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Damage Control In Japan


Douglas Peterson was attending a business dinner at a Tokyo restaurant early last September when he received an urgent call on his mobile phone -- one he had been expecting since he was appointed head of Citigroup's (C) Japan operations three months earlier. Unable to extract himself from the dinner, he met the caller, a Citi staff member, in the restaurant bar. The news was grim. Japan's Financial Services Agency, which had been investigating alleged improprieties at the bank for months, had come to a decision. It would terminate Citigroup's (C) private banking operations in the country, a shocking setback for the biggest and oldest foreign-owned bank in Japan.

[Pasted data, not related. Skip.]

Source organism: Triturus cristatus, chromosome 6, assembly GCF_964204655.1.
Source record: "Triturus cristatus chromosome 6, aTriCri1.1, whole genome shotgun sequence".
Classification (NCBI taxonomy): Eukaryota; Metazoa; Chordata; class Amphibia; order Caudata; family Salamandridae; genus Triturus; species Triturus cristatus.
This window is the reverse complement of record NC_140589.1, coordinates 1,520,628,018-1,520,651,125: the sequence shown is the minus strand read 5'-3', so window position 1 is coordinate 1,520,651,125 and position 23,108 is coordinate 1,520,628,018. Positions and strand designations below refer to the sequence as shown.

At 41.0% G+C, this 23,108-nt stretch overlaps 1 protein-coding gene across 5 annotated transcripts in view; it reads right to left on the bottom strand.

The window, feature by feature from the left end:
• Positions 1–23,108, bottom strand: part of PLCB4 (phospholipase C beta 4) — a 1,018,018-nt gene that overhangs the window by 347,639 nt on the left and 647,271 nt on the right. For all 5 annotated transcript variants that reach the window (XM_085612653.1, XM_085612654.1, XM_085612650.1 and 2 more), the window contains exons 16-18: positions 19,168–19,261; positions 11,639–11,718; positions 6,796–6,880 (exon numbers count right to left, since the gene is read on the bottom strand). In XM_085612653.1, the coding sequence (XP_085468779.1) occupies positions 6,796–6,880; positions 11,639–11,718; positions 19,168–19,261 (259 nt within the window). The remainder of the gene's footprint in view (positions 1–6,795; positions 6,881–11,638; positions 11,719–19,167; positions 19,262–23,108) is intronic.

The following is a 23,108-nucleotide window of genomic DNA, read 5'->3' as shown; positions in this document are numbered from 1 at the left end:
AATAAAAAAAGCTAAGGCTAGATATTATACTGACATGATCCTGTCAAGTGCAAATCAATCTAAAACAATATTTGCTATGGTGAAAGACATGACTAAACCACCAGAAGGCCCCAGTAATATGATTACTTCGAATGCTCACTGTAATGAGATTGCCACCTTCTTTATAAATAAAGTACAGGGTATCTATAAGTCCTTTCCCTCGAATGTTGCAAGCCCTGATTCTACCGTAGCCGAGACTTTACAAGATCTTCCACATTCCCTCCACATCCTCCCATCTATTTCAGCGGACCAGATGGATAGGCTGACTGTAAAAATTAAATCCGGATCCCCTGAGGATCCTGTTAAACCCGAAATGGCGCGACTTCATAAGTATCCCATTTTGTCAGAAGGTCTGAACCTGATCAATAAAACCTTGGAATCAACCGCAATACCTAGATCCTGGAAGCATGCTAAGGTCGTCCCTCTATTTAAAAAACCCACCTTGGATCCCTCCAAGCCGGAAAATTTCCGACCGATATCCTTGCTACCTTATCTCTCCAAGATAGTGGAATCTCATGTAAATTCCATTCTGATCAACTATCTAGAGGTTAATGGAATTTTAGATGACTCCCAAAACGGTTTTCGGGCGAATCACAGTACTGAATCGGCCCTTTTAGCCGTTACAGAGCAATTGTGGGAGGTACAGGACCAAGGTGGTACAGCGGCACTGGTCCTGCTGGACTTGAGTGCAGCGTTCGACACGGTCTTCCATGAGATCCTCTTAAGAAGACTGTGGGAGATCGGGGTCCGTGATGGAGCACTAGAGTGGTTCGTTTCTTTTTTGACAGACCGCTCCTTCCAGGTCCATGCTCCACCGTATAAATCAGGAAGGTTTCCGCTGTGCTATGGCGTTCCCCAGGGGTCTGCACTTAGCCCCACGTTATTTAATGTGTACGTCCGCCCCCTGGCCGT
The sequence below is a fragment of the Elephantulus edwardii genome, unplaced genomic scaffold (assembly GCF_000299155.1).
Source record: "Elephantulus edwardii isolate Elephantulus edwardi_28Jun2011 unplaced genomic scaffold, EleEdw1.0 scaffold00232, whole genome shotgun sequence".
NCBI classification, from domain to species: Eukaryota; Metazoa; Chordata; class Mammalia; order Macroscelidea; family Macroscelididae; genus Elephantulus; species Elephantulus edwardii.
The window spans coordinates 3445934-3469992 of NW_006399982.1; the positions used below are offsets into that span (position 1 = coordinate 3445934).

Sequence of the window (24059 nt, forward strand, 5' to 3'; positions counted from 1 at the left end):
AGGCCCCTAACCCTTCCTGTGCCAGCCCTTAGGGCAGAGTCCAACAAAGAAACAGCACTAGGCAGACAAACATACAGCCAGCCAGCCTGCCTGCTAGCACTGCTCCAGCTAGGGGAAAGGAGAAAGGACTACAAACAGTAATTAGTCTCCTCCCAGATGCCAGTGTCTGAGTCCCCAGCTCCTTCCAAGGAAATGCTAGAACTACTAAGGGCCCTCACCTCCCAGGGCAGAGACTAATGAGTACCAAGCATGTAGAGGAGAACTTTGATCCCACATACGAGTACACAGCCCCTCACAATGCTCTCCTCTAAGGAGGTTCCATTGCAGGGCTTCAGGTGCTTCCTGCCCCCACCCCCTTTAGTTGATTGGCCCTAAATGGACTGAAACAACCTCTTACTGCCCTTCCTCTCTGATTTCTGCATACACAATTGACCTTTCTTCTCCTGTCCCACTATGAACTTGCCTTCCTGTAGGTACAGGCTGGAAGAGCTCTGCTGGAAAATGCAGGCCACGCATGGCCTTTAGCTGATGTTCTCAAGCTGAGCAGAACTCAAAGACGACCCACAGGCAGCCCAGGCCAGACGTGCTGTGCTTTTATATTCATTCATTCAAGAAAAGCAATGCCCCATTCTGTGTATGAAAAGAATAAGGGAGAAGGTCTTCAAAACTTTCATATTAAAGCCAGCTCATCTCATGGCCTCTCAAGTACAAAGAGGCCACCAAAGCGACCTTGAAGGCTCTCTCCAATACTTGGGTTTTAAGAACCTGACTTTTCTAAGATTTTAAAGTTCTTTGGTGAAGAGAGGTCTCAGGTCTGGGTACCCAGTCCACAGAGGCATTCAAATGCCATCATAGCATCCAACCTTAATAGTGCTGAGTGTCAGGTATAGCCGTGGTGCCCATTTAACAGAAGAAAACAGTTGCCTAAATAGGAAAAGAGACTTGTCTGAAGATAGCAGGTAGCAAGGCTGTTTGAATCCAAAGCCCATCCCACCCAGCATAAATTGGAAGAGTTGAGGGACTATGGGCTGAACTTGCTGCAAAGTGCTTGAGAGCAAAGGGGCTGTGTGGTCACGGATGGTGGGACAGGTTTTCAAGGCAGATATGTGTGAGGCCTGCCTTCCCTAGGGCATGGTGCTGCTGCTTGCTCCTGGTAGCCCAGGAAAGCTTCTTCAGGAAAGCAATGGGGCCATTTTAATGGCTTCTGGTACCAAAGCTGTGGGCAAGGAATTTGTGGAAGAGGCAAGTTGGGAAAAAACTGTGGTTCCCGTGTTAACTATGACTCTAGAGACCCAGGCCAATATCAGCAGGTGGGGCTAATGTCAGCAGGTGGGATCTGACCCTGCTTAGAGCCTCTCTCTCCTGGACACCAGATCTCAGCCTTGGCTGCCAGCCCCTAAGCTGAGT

Two weeks later the formal decision was handed down to close the private bank, a bitter pill that Citigroup recently disclosed cost it $244 million in the fourth quarter alone. Peterson, who is CEO Chuck Prince's hand-picked troubleshooter in Japan, has been scrambling ever since to pick up the pieces. Job No. 1 has been bowing and scraping to FSA officials and other Japanese regulators, trying to convince them the bank is contrite and determined to make amends. At the same time, Peterson has been trying to protect and bolster Citi's other Japanese businesses -- like its consumer and corporate banking units -- which together constitute one of Citigroup's strongest franchises outside the U.S. "The Citibank brand in Japan is strong, and we want to recapture that," says Peterson, 45, who previously served as chief global auditor. "We know it has been damaged."

"BAD THINGS"